:something => {:foo => 1, :bar => 2} in a GET request

Hi, it seems that there is a bug in RoR 1.2.3

url_for(:controller => ‘cont’, :action => ‘edit’, :id => 10, :something
=> {:foo => 1, :bar => 2})
produces a wrong result
/cont/edit/10?something=a1b2

instead of
/cont/edit/10?something[a]=1&something[b]=2

I absolutely need to pass an hash during a GET request - How can I do ?

Thanks

My guess is that this is not supported as I have never seen that
used. You can submit the data using a form, or flatten the entries
and rebuild the hash on the server.

Michael

MichaelLatta wrote:

My guess is that this is not supported as I have never seen that
used. You can submit the data using a form, or flatten the entries
and rebuild the hash on the server.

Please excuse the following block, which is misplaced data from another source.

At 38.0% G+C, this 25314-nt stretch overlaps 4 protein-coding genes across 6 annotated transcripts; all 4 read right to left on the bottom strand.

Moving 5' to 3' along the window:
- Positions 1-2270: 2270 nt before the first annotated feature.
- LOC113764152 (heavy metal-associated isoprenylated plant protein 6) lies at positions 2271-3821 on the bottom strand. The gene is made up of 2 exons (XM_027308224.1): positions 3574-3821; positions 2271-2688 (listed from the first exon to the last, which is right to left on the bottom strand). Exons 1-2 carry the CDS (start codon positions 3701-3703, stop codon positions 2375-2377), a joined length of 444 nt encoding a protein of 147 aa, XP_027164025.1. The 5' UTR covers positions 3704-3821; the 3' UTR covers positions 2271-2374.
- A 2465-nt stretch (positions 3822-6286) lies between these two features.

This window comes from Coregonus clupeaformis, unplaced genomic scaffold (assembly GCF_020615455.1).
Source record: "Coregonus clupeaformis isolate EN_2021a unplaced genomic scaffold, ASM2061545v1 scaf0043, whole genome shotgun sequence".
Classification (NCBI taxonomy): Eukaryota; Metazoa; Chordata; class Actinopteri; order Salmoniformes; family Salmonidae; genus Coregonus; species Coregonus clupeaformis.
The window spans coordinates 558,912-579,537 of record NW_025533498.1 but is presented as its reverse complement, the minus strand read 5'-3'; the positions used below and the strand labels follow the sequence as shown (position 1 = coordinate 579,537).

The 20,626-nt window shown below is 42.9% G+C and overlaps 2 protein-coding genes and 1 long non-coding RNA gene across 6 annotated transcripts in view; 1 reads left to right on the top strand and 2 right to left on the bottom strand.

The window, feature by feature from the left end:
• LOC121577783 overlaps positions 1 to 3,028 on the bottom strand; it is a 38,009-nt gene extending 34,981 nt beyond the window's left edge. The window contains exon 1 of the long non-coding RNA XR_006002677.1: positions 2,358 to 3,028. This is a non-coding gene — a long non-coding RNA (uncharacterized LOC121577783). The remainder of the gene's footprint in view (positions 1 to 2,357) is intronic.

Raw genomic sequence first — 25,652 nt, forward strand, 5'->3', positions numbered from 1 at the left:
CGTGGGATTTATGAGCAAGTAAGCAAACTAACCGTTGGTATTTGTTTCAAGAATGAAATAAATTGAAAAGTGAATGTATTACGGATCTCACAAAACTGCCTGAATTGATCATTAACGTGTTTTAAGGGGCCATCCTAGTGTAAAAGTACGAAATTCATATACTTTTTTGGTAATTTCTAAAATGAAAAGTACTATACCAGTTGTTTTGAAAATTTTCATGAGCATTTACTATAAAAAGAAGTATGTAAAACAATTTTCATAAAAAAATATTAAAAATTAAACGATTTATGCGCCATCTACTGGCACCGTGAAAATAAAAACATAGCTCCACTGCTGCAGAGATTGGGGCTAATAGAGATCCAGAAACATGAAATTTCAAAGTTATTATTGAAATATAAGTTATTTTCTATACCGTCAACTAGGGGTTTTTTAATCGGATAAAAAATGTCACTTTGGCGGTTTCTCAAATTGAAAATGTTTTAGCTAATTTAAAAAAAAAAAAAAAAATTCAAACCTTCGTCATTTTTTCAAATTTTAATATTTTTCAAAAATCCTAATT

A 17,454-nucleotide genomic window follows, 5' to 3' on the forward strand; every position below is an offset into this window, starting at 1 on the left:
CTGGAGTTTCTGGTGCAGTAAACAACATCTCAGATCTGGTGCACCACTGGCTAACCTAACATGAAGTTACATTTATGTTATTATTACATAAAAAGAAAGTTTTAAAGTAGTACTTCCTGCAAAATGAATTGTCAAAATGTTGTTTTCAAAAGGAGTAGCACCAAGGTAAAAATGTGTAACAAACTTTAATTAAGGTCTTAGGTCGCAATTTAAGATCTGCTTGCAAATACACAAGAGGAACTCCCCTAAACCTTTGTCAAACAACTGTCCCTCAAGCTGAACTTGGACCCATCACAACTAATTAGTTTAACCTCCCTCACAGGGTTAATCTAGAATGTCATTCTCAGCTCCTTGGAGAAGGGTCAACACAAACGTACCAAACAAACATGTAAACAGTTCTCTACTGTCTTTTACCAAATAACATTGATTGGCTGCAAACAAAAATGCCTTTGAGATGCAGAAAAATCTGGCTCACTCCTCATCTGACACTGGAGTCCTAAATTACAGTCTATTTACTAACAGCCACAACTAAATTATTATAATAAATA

Seems there is a real bug, corrected in edge version :
http://darwinweb.net/article/Nested_Hashes_In_Url_For_Parameters

In fact, playing with the URL directly with foo[a]=1&foo[b]=2 does
correctly put a hash :foo{:a =>1, :b => 2} in params

I can’t use a POST form request because I need to make a distinction
between GET and POST requests.

How would you flatten the entries ?

Cheers

This has been fixed for Rails 2.0. I also needed this to work, so I
tried backporting the changes, but it’s pretty tricky. So I just
created a work-around function. You can get it on my blog at
http://darwinweb.net/article/Nested_Hashes_In_Url_For_Parameters

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